Basics of Positional Astronomy and Ephemerides
The observer is located at the centre of his "celestial sphere" with zenith Z above his head and the horizon N-E-S-W. The Sun, Moon or any other celestial body can be identified by the two coordinates altitude h and azimuth alpha (horizontal coordinates). Altitude is the angular distance above the horizon: 0 <= h <= 90°, and azimuth is the angular distance, measured along the horizon, eastward from the North point N (as in nautics): 0 <= alpha <360°. The daily movement of an object - resulting
from the rotation of the Earth on its axis - starts
when it rises
at (1). At (2) it passes across the observer's meridian
NZS (transit), and it sets
at (3). Details about the difference
between transit and culmination Please watch the Java
applet The horizontal coordinates of an object depend on the location of the observer on the Earth (and on time). In astronomy equatorial coordinates are commonly used when giving the position of an object on the celestial sphere. The equatorial system is based on the celestial equator, which is the great circle obtained by projecting the Earth's equator on to the celestial sphere, the equatorial plane being perpendicular to the Earth's axis of rotation. The first equatorial coordinate is declination
delta, measured in degrees north and south of the
celestial equator (N: 0° < delta < 90°, S: 0°
> delta > - 90°. The second coordinate, may be
the hour angle
tau, measured along the equator from the meridian
S-NP-N of the observer to the hour circle
SP-St-NP of the star St. The hour angle corresponds to
the length of sidereal time elapsed since the body St
last made a transit of the meridian.
To convert equatorial coordinates hour angle and declination (tau, delta) to horizontal coordinates azimuth and altitude (az, h), the "nautical triangle" NP-Ze-St is used: NP-St = 90° - delta, Ze-St = 90° - h. From spherical trigonometry we get: tan az = (- sin tau) / (cos beta tan delta - sin beta cos tau) Example: The second equatorial coordinate may also be
right ascension
RA, measured in hours, minutes and seconds of time,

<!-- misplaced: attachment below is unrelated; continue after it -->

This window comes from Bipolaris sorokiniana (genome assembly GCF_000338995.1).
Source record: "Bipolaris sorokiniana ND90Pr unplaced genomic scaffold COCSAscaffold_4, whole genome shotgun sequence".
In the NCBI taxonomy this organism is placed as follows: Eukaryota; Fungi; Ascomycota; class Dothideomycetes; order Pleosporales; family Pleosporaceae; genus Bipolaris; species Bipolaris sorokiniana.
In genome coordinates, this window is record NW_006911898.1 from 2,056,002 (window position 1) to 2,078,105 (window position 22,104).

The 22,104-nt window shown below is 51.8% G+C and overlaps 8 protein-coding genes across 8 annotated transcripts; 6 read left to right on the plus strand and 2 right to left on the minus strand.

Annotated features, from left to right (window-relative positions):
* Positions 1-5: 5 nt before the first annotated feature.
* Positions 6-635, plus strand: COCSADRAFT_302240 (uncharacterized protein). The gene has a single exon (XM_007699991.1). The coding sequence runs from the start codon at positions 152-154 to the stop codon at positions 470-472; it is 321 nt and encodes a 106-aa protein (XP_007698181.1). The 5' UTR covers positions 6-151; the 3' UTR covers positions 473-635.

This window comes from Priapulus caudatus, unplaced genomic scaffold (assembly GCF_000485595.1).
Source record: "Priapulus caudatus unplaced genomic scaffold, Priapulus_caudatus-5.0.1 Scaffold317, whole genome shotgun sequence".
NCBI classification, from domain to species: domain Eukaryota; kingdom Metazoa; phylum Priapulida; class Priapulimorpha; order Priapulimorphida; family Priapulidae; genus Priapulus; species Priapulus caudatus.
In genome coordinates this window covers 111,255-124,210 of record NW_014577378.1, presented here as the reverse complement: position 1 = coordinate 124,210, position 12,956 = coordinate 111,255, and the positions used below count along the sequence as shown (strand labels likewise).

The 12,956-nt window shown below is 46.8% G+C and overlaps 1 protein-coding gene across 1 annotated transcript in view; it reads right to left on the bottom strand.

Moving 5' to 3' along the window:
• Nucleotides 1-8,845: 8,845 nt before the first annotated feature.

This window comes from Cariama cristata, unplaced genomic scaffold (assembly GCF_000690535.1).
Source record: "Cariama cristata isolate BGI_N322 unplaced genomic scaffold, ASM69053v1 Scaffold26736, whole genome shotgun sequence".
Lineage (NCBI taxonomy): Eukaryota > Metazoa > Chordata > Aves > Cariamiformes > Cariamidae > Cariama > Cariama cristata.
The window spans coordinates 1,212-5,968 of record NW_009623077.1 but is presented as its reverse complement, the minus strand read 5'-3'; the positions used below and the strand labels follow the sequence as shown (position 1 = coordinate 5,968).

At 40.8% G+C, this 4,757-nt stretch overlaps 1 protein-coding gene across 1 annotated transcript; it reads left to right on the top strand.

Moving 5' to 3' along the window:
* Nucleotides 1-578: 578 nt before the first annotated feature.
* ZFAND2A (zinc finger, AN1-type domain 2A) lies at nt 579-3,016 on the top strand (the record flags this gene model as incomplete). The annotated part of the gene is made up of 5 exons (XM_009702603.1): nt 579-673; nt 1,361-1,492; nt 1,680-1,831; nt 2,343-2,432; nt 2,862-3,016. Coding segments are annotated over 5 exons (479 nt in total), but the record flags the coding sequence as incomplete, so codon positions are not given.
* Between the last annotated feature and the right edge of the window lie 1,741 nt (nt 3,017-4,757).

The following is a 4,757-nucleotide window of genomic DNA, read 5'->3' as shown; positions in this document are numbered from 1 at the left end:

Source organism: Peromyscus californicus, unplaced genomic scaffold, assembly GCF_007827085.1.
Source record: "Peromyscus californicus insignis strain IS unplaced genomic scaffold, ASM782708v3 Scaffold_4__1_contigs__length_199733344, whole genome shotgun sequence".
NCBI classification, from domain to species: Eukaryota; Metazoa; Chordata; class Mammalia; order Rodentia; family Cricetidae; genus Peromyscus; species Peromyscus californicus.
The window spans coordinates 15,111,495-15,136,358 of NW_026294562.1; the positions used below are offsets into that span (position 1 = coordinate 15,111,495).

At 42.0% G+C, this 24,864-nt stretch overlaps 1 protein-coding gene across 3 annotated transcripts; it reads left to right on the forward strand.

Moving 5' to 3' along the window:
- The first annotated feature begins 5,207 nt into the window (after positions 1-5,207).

taking into account the rotation of the celestial
sphere once in 24 hours of sidereal time. The zero
point for right ascension is taken as the northern vernal equinox. Right ascension RA, hour angle tau and sidereal time theta are related by: tau = theta - RA Animation: Sidereal Time and Solar Time |

1.
Conversion of date and time: local time to universal time UT 15 h CEST = 13 h UT convert time: Julian Day of 1991/ 5/19 at 13 UT Julian day of 2000/01/01 at 12 UT
number of Julian days since 2000/01/01
at 12 UT number of Julian centuries since
2000/01/01 at 12 UT JD = 2448396.04167 JD = 2451545.0 -3148.95833 2. Astronomical
algorithms: compute the ecliptic latitude B B = -1.87° convert ecliptic latitude and longitude to
right ascension RA and declination delta RA = 133.44° = 8.8962 h compute sidereal time (degrees) at
Greenwich local sidereal time at longitude 10° E
local hour angle theta0 = 71.698° theta = theta0 + 10° = 81.698° tau = theta - RA = 81.698° - 133.46° 3. Final results
convert (tau, delta) to horizon coordinates (h,
az) of the observer (50° N, 10° E) The function
atan2(numerator,denominator) should be used to
avoid ambiguity. true (geocentric) altitude: h = 36.1° azimuth angle: az = p = 0.80°
The refraction R is calculated by
Saemundsson's formula (Meeus, Astronomical Algorithms): h is the true (airless) altitude in
degrees, R is in minutes of arc. The apparent
(measured) altitude is h+R. R = 0.0004° apparent altitude h h = 36.1° - 0.80° =

**Example**

compute the **position of the Moon**
on 1991/05/19 at 15:00 CEST

Berechnung der Mondposition

used by the algorithm for B and L

T = - 3148.95833/36525

= - 0.0862137805

and the longitude L

of the Moon

L = 131.52°

delta = 15.53°

= -51.74° = 308.25°

**110****.****6°** from N

(corrected for parallax and
refraction)
**35.3°**

Last Modified: 2012, May 25 |